Other registry favorites:
- A few of you mentioned some great things that we forgot to include: a cast iron skillet, a portable steamer (this thing is amazing, by the way), toaster oven (something Kat's family uses all of the time), good coffee maker, and storage solutions.
- On the note of coffee pots: This is Kat here. We got this coffee pot from Hamilton Beach that does both carafe coffee and instant brewing cup (like K-cups) all in one. It's really nice if you want easy, quick coffee ready to go in the morning. We also have a French press for days when we don't mind taking the time for a stronger cup; but I know people really like their Chemex pour over coffee makers too. The point is, get what you want. This is one of the things people enjoy buying because they like to imagine you making coffee and drinking it together. It's cute.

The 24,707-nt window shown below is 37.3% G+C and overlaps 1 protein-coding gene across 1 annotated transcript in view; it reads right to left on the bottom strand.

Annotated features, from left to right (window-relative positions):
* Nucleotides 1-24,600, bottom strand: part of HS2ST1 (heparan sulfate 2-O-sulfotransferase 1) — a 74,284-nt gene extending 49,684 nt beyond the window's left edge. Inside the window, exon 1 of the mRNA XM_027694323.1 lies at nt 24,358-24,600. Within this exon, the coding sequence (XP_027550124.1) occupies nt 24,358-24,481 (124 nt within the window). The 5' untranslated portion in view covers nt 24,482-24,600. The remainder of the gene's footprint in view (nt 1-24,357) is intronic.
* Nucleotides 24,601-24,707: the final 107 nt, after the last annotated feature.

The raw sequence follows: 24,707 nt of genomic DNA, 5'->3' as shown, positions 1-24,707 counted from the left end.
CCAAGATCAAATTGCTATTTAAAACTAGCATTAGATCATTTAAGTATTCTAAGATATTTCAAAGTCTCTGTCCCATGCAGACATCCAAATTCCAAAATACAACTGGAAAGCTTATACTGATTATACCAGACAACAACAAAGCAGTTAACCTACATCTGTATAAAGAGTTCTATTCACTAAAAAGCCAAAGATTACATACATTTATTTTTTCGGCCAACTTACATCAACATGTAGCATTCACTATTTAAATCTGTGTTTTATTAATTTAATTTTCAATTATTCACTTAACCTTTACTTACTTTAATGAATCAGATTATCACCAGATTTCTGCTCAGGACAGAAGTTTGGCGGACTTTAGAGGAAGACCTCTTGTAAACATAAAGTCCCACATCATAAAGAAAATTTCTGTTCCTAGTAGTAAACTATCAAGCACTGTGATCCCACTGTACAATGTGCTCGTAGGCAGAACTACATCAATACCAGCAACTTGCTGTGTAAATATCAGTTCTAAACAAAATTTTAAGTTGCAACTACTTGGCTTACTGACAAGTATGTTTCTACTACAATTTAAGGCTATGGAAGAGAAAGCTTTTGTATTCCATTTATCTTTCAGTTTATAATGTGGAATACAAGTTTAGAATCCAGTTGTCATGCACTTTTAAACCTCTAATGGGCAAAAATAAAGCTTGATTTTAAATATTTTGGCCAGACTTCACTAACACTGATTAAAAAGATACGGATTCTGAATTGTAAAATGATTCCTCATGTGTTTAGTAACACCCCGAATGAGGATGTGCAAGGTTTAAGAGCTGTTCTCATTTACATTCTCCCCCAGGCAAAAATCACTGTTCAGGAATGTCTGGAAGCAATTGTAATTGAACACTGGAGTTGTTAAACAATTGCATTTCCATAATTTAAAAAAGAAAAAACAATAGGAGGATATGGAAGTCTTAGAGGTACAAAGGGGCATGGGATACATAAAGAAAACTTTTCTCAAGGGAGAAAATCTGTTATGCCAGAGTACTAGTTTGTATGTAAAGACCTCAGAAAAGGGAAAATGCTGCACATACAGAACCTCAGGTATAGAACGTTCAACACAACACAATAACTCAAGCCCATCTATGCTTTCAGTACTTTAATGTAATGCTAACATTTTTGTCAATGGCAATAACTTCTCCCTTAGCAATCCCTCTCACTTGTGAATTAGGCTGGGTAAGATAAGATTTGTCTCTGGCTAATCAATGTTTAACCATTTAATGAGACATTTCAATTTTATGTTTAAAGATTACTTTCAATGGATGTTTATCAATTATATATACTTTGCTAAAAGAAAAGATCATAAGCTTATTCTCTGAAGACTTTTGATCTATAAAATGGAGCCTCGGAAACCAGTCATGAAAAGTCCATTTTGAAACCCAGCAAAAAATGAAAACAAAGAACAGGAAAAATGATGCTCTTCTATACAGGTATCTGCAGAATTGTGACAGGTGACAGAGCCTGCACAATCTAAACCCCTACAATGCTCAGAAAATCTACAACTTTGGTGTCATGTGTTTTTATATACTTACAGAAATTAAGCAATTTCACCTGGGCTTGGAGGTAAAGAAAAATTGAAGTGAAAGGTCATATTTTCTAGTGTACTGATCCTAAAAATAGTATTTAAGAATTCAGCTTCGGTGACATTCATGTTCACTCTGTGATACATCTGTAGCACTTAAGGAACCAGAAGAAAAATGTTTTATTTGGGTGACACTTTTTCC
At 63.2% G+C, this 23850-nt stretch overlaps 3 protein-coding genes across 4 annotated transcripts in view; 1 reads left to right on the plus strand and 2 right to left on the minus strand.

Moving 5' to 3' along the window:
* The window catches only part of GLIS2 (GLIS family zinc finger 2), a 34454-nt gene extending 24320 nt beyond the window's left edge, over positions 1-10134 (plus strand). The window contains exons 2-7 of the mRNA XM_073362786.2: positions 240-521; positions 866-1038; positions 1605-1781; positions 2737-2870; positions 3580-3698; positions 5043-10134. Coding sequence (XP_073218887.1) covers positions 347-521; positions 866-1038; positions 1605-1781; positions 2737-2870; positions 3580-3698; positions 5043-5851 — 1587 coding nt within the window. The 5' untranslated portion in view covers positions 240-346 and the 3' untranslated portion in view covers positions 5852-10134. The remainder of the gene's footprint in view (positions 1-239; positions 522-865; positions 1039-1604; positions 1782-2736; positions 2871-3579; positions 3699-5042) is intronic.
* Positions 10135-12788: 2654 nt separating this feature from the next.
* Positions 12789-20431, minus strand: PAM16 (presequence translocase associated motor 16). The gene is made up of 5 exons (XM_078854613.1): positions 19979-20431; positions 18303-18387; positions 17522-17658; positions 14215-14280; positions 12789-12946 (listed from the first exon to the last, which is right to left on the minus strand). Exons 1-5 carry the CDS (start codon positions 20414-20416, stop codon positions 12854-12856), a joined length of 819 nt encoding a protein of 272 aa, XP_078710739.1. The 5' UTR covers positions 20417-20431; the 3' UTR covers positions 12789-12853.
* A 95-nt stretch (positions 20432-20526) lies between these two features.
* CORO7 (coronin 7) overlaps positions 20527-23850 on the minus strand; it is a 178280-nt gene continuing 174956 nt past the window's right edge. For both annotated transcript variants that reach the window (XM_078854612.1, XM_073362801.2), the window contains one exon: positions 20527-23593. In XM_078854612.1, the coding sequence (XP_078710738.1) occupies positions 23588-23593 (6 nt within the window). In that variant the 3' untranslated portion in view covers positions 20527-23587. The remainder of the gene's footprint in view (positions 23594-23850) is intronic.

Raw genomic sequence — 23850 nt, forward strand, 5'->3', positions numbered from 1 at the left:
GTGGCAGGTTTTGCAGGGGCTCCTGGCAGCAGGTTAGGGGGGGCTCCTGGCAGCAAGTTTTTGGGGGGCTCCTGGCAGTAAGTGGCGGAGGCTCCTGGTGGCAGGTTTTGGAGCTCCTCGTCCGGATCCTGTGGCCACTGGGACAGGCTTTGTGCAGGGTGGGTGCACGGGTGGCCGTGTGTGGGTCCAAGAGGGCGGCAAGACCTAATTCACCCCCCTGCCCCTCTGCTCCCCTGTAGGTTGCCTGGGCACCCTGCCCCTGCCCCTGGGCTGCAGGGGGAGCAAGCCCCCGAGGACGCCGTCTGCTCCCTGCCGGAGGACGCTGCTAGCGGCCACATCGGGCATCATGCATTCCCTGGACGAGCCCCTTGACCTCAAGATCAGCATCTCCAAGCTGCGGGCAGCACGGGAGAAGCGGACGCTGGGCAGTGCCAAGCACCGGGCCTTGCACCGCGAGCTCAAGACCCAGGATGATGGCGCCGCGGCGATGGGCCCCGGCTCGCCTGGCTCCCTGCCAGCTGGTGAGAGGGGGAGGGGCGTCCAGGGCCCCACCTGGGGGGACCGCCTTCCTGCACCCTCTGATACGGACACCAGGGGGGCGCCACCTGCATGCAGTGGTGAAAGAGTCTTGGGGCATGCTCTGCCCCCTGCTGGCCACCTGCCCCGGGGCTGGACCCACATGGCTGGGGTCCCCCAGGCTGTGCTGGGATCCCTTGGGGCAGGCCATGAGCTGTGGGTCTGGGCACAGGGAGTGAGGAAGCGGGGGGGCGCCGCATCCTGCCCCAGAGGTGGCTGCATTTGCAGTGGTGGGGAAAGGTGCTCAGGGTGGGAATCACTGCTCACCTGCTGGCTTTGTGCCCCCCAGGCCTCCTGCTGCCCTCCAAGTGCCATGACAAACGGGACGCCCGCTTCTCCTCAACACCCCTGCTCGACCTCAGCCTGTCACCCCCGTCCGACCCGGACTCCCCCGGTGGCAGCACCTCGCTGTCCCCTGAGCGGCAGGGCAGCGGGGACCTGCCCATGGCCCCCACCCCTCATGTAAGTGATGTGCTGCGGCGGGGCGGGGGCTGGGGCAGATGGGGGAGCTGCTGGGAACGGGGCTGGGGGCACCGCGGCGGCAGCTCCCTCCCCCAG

One GENIUS suggestion comes from @justmommaandi, who uses cloth diapers as super-absorbent towels or rags. Kath and I actually used cheap cloth diapers as burp rags, but for some reason, it never occurred to us to use them as kitchen towels or cleaning rags. Feel free to put these on your wedding registry (they are THAT good), but if you’d prefer to avoid pregnancy rumors, just buy a cheap prefold set off of Amazon.